Week Ahead – All About Inflation Now – Action Forex
After an impressive nonfarm payroll report and a successful avoidance of a Fed ‘taper tantrum’, the focus shifts to inflation. Everything from earnings season, the regional Fed surveys, and the ISM reports suggest that global supply chain pressures remain intense, and that inflation will remain elevated. The October inflation report is expected to show pricing pressures run to the hottest levels since 1990.
Given the broad-based inflation signs hitting both sides of the Atlantic, traders will look to see if the upcoming global inflation reports are able to unwind the surge in Treasuries and move forward expectations for the Fed to raise rates.
For the US, the upcoming week is filled with Fed speak, a couple of key Treasury auctions (3-year and 10-year), PPI and CPI reports, and consumer sentiment. In Asia, the focus will fall on Chinese trade, credit, and inflation data. In Europe, traders will eye the German ZEW survey, Russian GDP, UK GDP and Eurozone industrial production data.
After an impressive nonfarm payroll report that included strong revisions to the prior two months, the US labor market recovery got its groove back. It was a busy week that contained a dovish Fed taper announcement that triggered a major reset with Fed rate-hike expectations, Democrats inched closer to delivering on President Biden’s agenda, the US added 531,000 jobs in October, and promising data with Pfizer’s COVID pill.
Wall Street will now fixate over the upcoming inflation report that could show the fastest increase since 1990. Surging energy costs, persistent supply chain issues, and rising labor costs could have both the PPI and CPI reports run hotter-than-expected.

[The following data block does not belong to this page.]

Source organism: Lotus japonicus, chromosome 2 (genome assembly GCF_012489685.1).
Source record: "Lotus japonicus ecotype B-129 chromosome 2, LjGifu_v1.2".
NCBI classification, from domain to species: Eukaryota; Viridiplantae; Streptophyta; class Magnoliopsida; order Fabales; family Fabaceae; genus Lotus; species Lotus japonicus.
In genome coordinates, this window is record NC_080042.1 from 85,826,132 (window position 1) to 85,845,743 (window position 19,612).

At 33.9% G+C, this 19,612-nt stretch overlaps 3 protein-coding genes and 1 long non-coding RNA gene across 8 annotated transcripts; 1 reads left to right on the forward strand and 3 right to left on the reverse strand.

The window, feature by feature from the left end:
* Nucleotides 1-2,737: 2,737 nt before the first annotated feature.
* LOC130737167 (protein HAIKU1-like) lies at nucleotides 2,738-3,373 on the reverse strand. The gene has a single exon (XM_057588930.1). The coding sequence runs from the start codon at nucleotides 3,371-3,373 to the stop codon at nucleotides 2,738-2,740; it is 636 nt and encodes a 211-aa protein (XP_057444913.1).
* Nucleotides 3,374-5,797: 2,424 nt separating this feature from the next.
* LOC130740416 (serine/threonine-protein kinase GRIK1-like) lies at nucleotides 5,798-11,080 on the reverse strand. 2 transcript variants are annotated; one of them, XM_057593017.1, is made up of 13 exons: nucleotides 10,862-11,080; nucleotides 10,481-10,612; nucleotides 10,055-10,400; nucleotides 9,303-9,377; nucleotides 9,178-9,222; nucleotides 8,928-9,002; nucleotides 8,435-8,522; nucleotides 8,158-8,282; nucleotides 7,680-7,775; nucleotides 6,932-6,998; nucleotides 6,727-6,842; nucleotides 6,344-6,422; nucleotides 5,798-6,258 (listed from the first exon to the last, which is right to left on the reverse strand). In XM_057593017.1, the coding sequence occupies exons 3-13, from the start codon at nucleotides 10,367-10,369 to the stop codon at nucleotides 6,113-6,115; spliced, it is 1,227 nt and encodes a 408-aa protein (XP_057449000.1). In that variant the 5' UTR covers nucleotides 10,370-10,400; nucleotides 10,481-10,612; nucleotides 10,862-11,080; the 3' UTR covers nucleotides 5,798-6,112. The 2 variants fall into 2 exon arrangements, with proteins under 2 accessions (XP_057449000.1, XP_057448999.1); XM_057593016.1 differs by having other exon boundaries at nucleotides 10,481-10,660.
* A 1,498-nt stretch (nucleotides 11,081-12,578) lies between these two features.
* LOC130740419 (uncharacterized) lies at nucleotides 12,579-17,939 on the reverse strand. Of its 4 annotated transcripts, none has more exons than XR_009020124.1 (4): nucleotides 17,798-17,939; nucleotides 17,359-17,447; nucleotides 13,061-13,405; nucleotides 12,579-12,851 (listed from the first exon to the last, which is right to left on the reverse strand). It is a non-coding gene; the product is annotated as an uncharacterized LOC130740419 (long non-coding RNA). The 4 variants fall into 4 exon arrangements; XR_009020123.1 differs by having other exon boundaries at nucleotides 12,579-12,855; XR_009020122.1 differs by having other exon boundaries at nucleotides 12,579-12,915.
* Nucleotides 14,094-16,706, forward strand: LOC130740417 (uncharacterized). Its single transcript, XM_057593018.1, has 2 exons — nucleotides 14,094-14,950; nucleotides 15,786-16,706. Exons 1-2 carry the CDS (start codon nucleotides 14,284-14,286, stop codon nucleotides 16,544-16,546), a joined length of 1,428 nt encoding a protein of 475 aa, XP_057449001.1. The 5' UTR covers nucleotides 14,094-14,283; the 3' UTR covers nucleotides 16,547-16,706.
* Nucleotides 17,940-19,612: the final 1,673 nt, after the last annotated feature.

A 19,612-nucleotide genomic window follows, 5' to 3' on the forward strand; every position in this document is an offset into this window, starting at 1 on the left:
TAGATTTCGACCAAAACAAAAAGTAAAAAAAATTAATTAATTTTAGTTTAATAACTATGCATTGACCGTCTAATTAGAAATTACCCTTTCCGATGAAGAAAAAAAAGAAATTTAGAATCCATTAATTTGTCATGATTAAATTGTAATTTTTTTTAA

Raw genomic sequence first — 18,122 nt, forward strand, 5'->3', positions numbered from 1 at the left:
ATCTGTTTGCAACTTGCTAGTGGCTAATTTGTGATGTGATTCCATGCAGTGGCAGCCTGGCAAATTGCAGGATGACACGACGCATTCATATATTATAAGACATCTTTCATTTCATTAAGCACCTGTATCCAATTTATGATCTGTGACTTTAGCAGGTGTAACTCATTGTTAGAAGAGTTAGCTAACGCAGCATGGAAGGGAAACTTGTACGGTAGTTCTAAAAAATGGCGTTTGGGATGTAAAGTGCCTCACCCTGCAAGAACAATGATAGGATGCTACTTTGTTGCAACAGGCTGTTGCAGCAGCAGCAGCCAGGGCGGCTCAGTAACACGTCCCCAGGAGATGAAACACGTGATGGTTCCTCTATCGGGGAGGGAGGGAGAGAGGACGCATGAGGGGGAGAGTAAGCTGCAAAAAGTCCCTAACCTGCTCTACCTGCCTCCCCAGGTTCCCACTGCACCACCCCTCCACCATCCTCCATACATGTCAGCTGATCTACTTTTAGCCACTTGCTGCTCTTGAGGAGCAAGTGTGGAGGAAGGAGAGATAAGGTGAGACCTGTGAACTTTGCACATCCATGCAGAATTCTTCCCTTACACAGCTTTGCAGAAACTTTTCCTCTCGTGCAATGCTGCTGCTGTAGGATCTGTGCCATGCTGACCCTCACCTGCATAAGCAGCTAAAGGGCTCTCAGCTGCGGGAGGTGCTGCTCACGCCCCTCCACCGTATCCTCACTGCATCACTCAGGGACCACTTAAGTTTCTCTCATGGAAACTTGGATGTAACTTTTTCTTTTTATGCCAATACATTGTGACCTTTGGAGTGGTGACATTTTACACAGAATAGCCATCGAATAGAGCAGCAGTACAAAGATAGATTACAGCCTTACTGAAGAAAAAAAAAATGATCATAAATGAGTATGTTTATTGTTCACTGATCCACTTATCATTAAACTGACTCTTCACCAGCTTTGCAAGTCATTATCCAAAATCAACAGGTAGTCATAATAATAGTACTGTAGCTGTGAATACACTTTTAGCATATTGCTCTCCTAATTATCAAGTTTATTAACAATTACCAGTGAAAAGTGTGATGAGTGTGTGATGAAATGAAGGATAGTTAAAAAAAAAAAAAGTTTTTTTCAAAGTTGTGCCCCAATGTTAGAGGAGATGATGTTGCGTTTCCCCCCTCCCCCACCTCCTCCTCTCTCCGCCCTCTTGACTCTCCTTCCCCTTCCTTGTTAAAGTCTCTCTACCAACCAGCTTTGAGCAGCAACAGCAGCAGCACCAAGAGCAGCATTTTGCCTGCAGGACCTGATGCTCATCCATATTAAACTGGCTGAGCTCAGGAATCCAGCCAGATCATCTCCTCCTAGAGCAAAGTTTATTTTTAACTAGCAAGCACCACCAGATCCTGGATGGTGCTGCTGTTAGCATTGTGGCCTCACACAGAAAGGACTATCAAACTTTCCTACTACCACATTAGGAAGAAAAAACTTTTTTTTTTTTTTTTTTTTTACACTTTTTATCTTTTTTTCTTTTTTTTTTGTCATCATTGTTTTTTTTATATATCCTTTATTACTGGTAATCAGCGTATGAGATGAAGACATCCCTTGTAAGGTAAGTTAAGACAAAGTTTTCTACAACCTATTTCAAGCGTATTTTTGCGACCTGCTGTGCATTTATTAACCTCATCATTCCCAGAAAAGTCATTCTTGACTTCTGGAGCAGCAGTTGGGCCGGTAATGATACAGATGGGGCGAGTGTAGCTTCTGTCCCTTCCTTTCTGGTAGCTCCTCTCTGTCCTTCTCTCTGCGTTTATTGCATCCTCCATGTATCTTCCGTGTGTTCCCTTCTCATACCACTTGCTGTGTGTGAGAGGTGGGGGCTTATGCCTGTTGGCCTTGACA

The majority of next week’s Fed speak will be before the inflation report but will still be closely watched. On Monday, Fed’s Clarida speaks about the prospects for monetary policy, Fed Chair Powell will make opening remarks at the Fed Diversity Conference, Fed’s Harker speaks to the Economic Club of New York, Fed’s Bowman talks about the housing market, and Fed’s Evan’s talks about the economy. On Tuesday, we will hear again from Powell, Fed’s Bullard, Fed’s Daly and Fed’s Kashkari. On Friday Fed’s Williams speaks.
Next week has little to offer from the EU. We’re in wait and see mode ahead of the December ECB meeting, at which point we may have a better idea of what will replace PEPP in March, if anything.
The only standout events come on Tuesday as we get the ZEW economic sentiment readings and hear from ECB President Christine Lagarde. Investors weren’t buying the “inflation is transitory” message last week. Maybe she’ll have more luck on Tuesday.
After this week’s BoE meeting, it’s clear the MPC is uncertain on the path for inflation and interest rates and is hesitant to pull the trigger. Yet it knows it has backed itself into a corner and must now deliver in the coming months. Governor Bailey speaks on Tuesday and may be able to clear up some confusion.